Reactions to the AAP announcement
By withdrawing permission for FDI in multi-brand retail, the AAP fulfilled one of its campaign promises. The party’s opposition to foreign investment in multi-brand retail stems from a desire to protect small “mom and pop” stores and the jobs they currently provide. AAP leader and current Chief Minister of Delhi Arvind Kejriwal was quoted as saying that foreign investment "leads to loss of jobs to a very large extent…There is huge unemployment in Delhi and AAP government does not wish to increase this unemployment. Delhi is not prepared for FDI."
Proponents of increased foreign investment in the retail sector argue that it will increase consumer choice and generate higher incomes for farmers while improving the country’s outdated supply chain infrastructure. Current supply chain logistics lead to increased wastage levels of 24-40 percent, with middlemen eating up a significant portion of the profits that could go to farmers.
The AAP’s withdrawal highlights the precarious position of the sector under a state-by-state regulatory regime. By reversing the FDI policy of the prior administration, the AAP has fuelled concern among foreign investors that future state reversals might be applied retroactively, potentially exposing retailers to significant risk. Commerce and Industry Minister Anand Sharma highlighted this concern, saying, “States have the option to join. But it is not a revolving door. Policy has to have stability for investor confidence.” Furthermore, the lack of clarity from the center on whether state governments will be allowed to reverse the policy of previous administrations, exemplified by the Industry and Commerce Ministry’s reaction, only adds to the uncertainty.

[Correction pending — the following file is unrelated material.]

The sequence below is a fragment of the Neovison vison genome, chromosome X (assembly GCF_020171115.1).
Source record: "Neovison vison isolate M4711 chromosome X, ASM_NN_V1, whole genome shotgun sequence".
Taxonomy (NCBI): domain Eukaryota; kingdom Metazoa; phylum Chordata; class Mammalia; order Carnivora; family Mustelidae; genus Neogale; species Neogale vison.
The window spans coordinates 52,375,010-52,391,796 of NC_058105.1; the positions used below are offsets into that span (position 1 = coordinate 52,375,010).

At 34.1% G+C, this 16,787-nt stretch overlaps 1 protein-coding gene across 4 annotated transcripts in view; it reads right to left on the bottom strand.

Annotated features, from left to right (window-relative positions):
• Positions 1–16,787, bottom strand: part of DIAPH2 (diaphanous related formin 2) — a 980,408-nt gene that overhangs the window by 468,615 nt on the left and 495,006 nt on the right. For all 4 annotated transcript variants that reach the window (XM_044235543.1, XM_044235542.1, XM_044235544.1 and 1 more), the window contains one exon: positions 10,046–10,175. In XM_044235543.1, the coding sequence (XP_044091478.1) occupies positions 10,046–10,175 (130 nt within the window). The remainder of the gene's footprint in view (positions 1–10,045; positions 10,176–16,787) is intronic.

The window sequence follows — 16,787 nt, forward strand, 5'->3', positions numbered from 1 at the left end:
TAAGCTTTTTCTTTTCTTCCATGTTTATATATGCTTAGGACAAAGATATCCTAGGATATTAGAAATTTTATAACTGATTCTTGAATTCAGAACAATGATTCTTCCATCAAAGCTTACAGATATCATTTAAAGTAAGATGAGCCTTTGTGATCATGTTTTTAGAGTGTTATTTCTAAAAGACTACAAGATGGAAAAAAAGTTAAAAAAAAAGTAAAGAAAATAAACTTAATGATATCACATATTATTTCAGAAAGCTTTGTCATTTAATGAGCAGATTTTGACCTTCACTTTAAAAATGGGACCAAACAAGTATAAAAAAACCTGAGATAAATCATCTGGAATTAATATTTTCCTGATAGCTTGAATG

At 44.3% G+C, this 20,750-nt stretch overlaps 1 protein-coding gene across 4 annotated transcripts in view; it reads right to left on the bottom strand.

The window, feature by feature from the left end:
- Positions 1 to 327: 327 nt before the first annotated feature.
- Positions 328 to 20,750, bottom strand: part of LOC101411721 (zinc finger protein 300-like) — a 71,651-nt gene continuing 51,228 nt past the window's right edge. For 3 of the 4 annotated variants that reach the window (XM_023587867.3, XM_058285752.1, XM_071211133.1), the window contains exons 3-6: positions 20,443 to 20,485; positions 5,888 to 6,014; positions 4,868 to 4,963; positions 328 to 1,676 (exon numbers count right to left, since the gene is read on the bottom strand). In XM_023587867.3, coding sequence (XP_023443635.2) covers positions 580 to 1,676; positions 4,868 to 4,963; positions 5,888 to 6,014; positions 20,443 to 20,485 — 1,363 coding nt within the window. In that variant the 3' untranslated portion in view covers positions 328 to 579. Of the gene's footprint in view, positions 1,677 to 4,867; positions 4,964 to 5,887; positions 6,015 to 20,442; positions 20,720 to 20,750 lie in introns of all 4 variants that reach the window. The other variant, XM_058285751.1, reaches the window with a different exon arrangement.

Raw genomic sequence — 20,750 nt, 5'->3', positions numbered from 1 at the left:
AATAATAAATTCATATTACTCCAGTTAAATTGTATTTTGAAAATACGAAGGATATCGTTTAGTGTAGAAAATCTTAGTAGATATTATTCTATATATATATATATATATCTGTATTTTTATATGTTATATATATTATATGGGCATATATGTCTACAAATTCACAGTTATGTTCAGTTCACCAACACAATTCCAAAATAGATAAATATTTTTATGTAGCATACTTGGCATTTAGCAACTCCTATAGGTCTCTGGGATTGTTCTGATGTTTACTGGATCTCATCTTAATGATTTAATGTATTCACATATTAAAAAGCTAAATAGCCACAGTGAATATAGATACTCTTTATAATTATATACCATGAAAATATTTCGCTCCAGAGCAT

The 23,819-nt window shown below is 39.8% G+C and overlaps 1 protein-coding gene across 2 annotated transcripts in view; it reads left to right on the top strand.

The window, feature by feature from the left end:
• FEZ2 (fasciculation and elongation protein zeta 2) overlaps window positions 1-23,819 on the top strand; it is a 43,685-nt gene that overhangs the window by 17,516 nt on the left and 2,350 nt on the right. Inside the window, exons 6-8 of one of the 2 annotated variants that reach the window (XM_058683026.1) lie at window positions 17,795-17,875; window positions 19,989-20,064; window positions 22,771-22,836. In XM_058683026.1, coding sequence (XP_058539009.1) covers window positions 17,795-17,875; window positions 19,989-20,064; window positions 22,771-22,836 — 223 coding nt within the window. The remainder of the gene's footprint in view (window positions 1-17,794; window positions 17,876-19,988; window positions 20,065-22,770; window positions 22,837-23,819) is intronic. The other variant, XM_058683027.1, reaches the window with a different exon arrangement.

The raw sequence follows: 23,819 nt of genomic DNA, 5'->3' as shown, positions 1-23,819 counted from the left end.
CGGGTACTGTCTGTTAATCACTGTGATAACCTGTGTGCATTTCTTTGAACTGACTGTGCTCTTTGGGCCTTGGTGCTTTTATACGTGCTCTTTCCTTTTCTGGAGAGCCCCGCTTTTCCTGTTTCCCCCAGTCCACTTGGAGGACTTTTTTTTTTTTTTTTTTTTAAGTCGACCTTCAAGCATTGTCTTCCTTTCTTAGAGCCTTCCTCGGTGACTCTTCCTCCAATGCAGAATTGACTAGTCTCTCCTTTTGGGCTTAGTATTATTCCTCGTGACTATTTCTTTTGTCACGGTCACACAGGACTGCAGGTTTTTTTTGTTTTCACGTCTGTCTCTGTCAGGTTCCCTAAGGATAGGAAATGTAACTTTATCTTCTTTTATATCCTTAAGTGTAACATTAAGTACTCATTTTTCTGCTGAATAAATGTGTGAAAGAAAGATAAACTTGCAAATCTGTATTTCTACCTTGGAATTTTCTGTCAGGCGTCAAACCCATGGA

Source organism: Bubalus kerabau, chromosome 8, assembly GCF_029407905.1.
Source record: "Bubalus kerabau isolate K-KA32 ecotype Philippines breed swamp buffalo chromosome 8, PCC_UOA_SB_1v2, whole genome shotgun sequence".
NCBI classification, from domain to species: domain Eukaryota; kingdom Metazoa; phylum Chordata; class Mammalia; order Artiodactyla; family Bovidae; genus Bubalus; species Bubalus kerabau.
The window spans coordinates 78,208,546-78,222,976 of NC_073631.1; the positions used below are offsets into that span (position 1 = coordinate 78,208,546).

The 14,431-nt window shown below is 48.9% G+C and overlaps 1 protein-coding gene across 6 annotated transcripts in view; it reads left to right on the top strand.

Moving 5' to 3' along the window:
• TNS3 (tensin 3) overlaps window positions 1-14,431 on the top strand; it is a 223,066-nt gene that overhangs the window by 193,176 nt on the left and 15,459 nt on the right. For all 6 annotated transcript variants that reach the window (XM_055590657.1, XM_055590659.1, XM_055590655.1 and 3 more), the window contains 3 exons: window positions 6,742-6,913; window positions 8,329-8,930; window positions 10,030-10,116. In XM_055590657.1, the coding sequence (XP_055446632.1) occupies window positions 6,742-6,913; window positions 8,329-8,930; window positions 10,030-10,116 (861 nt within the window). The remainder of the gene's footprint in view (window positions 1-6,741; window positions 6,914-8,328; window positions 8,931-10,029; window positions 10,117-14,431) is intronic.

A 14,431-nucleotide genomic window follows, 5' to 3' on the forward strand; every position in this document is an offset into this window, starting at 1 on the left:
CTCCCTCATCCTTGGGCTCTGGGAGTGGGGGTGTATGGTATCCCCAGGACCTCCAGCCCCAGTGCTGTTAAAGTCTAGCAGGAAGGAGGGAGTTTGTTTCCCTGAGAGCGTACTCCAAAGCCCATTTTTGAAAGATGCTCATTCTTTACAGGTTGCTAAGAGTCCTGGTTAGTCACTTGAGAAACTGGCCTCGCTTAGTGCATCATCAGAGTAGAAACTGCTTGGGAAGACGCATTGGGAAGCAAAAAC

Unfortunately for foreign investors, the AAP’s announcement could affect not only Delhi, but other states as well. According to PHD Chamber of Commerce President Sharad Jaipuria, "The Delhi government's decision is bound to impact the overall FDI scenario not just in Delhi but also associated states like Haryana, Rajasthan and Punjab because Delhi is the hub for northern states."
However, one emerging markets research group notes the AAP’s relative newness is a possible reason for optimism. “The danger with the AAP is not its obvious populist streak, but the risk that its…anti-corruption approach and its opposition to cronyism may end up as a reflexive anti-business stance…The good news for investors is that the AAP is really a work in progress and its future policy outlook has yet to take firm shape.”
The way forward
If the AAP’s decision to withdraw permission for FDI in multi-brand retail in Delhi is allowed to stand, it will increase potential uncertainty for foreign retailers. Unfortunately, policy clarity at the national level is unlikely to come until after the national elections slated for spring 2014.
The Bharatiya Janta Party (BJP), the main opposition party, is on record about its anti-FDI stance in multi-brand retail, but since winning the assembly elections in Rajasthan in December, it has not withdrawn approval for the policy in the state. Senior BJP leader and former External Affairs and Finance Minister Yashwant Sinha was quoted recently saying, “My advice to foreign multi-brand retailers is they should not hurry. India will face a general election in April-May. Before they (foreign companies) operationalise anything, they should wait for the new Government to clarify this policy.”
A fractured result in the national election in which no single party triumphs could lead to prolonged uncertainty. The best foreign investors can hope for is a clear winner, and policy clarity thereafter. In any scenario, Tesco’s recent application will be a key test case, potentially pointing the way forward for other retailers.